Slit 148 is defined by two edges 142, 144 formed in valve member 125, and slit 152 is formed by edges 146, 148 also formed in valve member 125. These edges are nominally substantially parallel to the central axis A. In FIG. 4, both vanes 142 and 152 are shown in an open position. This is for ease of description only, since it will be appreciated that the valve assembly is generally intended to operate with one valve or both valves closed, but not with both valves open.
Slit 148 and vane 156 are configured such that inflow of fluid 151 along direction 150 (see arrow 150) impinging against inner wall 134 of vane 156 will deflect vane 156 (as shown in dotted outline) along the direction 150 away from control plane 126, and thereby opening a fluid flow path (see dotted arrow 136) for the flow of fluid (see dotted arrows 138) in the direction 150 from proximal end 114 to distal end 116. The amount of deflection of vane 156 is a function of the fluid pressure differential on the proximal and distal sides of disk 125 and the deflectability of the vane.
Vane 158 is similarly configured such that outflow of fluid (see dotted arrows 168) along direction 154 (see arrow 154) is caused by fluid pressure mounting up on the outer wall 166 of vane 158 and deflecting vane 158 toward proximal end 114 (as shown in dotted outline) in the direction 154, opening a fluid flow path 176 for flow of fluid (see dotted arrows 168) also as a function of the fluid pressure differential and vane deflectability.
In this embodiment, vane deflectability may be controlled by controlling the arc length of slits 148, 152, and also by scoring the disk as in the manner earlier described with respect to the embodiment of FIGS. 1 and 2. Deflectability may also be regulated by varying the thickness of the disk, i.e., having a thicker (harder to deflect) inflow vane than the outflow vane, for example.
It will now be appreciated that in view of the simplicity of the present invention, a respective valve assembly may be employed in each lumen of a multi-lumen catheter, so as to afford independent bi-directional control to each of the lumen, and in which case FIGS. 1-2 and 3-4 will be understood to show one lumen of a respective multiple lumen catheter.
While a generally planar valve assembly has been described, an S-shaped or other non-planar or non-symmetrical valve assembly may also be employed within the invention, and therefore discussion of a control plane may be understood as generally encompassing a control plane or a nominal control plane.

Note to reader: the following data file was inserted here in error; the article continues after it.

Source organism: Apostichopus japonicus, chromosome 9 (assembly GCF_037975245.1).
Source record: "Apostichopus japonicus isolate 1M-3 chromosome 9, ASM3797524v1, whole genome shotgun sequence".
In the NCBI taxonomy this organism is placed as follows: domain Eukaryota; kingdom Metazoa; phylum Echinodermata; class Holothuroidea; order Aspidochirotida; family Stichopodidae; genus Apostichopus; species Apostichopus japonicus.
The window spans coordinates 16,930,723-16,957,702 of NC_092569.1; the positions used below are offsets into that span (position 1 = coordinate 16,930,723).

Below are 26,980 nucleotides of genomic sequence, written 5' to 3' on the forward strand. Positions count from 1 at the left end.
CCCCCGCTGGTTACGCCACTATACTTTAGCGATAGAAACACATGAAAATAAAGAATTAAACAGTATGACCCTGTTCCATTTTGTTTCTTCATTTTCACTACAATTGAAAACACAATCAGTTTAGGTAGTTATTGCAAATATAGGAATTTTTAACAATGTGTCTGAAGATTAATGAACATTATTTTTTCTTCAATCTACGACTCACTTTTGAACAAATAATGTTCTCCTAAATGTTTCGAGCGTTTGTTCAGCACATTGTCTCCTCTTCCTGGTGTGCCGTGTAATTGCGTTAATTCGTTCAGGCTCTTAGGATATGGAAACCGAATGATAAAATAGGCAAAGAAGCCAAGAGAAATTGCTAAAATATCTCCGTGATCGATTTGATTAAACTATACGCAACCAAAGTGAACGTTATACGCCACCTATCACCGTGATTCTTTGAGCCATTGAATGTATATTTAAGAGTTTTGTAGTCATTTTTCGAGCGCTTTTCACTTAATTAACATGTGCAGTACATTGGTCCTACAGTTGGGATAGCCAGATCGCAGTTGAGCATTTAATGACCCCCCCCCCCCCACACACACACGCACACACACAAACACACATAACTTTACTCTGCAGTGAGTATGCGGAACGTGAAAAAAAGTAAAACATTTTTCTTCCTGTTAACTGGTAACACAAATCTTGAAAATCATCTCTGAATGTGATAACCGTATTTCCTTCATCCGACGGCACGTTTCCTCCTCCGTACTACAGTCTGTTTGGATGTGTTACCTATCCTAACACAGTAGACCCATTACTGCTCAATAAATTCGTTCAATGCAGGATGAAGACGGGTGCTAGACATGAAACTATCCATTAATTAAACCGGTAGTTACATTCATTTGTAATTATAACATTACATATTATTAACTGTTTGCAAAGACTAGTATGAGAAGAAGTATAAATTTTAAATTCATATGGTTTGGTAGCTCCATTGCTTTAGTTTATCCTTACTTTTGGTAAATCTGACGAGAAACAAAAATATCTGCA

In two further preferred embodiments, as shown in FIGS. 5 A,B, the valve assembly takes the form of an elongate flexible element 224 or 324, nominally mounted relative to a respective control plane 226, 326 to form vanes 256, 258 and vanes 356, 358, respectively. Vanes 256, 258 and vanes 356, 358 function generally as do vanes 56, 58 of FIGS. 1 and 2.
More particularly, as shown in FIG. 5A, element 224 is affixed to the interior of catheter 12 only at its edge portions 244, 246 to create vanes 256, 258. Vanes 256, 258 form mechanical closures against the catheter interior.
In FIG. 5B, element 324 is a contoured structure preferrably molded from a flexible material (such as LIM-type silicone rubber), and is affixed to the interior of catheter 12 along a first pair of the element's sides 344, 346. The opposed ends 341, 343 of element 324 are mechanically urged against the interior of the catheter to create vanes 356, 358. Flexible element 324 is preferrably formed thinner than the wall thickness of the catheter in which it is to be used. Hence, an element having a thickness of about 0.010-0.020 inches can be beneficially mated with a catheter having a wall thickness of about 0.020-0.025 inches, for example.
The present invention may be embodied in other specific forms without departing from the spirit or essential characteristics thereof. The present embodiments are therefore to be considered in all respects as illustrative and not restrictive, the scope of the invention being indicated by the appended claims rather than by the foregoing description, and all changes which come within the meaning and range of equivalency of the claims are therefore intended to be embraced therein.
|Cited Patent||Filing date||Publication date||Applicant||Title|
|US386461 *||30 Mar 1887||24 Jul 1888||Oval angular valve|
|US2867213 *||12 Jun 1957||6 Jan 1959||Jr Paul A Thomas||Flutter valve for drainage of the pleural cavity|
|US3809085 *||23 May 1972||7 May 1974||Deknatel Inc||Surgical drainage system|
|US4180068 *||13 Apr 1978||25 Dec 1979||Motion Control, Incorporated||Bi-directional flow catheter with retractable trocar/valve structure|
|US4301833 *||5 Oct 1979||24 Nov 1981||Donald Iii Robert A||Flow responsive safety valve|